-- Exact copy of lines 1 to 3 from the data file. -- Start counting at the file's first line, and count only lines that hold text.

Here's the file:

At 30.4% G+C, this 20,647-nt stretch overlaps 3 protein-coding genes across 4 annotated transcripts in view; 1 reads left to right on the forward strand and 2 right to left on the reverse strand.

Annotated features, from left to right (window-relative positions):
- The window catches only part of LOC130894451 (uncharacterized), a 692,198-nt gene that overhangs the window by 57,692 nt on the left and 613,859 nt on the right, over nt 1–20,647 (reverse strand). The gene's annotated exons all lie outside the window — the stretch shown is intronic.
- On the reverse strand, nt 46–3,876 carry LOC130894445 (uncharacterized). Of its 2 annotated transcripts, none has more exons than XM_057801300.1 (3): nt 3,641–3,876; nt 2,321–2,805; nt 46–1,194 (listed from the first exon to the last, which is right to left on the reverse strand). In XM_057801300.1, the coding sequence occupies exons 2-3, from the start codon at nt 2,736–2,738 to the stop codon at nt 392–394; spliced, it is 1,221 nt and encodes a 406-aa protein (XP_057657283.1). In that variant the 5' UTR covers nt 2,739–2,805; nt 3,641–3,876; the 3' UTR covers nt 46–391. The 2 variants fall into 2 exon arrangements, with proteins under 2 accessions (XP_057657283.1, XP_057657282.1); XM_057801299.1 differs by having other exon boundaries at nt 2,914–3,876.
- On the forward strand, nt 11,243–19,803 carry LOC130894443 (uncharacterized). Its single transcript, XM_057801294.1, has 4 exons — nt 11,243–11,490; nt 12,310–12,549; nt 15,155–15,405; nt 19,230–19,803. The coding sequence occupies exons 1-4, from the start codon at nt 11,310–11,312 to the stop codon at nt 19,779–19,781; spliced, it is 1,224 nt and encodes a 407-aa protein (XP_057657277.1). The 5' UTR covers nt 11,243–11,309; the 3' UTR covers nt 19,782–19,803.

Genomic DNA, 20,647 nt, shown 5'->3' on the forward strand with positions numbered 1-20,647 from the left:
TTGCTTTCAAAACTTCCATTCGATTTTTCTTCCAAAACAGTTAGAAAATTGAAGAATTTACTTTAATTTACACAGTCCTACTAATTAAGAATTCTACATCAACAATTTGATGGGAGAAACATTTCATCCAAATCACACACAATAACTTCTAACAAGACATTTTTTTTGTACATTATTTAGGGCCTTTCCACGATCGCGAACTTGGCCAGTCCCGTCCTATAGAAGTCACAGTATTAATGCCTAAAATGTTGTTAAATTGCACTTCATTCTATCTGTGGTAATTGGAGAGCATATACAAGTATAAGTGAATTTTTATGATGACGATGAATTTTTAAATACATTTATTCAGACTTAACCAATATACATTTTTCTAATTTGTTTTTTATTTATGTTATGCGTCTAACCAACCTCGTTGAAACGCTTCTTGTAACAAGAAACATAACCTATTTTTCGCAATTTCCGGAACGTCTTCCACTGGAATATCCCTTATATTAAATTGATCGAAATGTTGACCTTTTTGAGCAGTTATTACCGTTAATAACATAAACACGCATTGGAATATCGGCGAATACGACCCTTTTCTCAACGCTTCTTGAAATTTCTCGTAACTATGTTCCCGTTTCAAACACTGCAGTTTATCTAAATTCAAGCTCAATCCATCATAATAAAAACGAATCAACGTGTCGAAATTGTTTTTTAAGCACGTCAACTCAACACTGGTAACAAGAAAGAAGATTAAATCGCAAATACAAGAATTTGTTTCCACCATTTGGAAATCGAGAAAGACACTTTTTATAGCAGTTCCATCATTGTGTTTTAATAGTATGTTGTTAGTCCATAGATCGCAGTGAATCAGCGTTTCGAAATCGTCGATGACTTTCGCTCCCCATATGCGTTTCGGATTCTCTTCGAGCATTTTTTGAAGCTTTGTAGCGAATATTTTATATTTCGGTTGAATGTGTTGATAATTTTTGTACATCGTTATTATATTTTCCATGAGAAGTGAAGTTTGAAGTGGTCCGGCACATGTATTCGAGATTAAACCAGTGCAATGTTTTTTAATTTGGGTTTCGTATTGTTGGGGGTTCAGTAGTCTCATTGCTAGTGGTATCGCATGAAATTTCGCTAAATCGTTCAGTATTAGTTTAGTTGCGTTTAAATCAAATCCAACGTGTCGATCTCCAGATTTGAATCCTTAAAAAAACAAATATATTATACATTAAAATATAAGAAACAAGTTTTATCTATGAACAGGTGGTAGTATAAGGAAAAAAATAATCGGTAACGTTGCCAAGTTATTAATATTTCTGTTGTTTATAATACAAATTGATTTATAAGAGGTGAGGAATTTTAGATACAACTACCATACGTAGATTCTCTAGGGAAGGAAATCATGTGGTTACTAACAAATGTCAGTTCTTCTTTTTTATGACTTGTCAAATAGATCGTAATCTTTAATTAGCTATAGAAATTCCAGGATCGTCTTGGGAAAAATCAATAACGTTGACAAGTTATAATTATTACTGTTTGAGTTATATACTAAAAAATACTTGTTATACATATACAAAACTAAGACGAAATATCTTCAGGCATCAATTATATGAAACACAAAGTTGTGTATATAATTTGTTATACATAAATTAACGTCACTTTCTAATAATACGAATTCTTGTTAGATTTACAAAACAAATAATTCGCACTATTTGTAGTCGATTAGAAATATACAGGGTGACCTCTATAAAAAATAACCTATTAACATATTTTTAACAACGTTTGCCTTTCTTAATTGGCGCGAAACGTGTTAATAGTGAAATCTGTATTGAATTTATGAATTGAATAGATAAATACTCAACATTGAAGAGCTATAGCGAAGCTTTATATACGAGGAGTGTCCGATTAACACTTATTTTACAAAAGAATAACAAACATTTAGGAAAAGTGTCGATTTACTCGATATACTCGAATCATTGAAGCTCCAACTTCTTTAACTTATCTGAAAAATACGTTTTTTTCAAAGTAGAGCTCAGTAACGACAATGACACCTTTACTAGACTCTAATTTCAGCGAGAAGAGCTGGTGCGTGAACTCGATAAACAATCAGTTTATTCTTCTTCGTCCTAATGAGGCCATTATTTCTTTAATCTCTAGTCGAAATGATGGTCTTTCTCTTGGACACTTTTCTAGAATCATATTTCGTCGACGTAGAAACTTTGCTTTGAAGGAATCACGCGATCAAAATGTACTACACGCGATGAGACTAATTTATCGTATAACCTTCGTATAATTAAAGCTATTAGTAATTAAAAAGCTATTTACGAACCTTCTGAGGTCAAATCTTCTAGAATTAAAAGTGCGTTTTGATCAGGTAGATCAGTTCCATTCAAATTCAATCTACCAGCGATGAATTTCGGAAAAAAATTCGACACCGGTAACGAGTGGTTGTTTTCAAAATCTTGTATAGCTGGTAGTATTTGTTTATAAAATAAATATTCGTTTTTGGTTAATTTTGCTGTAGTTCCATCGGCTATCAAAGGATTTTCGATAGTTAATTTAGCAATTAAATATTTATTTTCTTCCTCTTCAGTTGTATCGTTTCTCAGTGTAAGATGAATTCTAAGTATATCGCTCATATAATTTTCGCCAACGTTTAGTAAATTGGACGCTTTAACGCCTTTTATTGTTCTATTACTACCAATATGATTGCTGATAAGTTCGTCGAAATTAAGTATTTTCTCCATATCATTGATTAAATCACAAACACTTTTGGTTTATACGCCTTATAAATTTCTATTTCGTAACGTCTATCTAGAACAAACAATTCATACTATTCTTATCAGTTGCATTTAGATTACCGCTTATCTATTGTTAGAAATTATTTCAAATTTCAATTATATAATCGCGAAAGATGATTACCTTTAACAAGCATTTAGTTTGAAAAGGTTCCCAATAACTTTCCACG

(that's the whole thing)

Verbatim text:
At 30.4% G+C, this 20,647-nt stretch overlaps 3 protein-coding genes across 4 annotated transcripts in view; 1 reads left to right on the forward strand and 2 right to left on the reverse strand.

Annotated features, from left to right (window-relative positions):
- The window catches only part of LOC130894451 (uncharacterized), a 692,198-nt gene that overhangs the window by 57,692 nt on the left and 613,859 nt on the right, over nt 1–20,647 (reverse strand). The gene's annotated exons all lie outside the window — the stretch shown is intronic.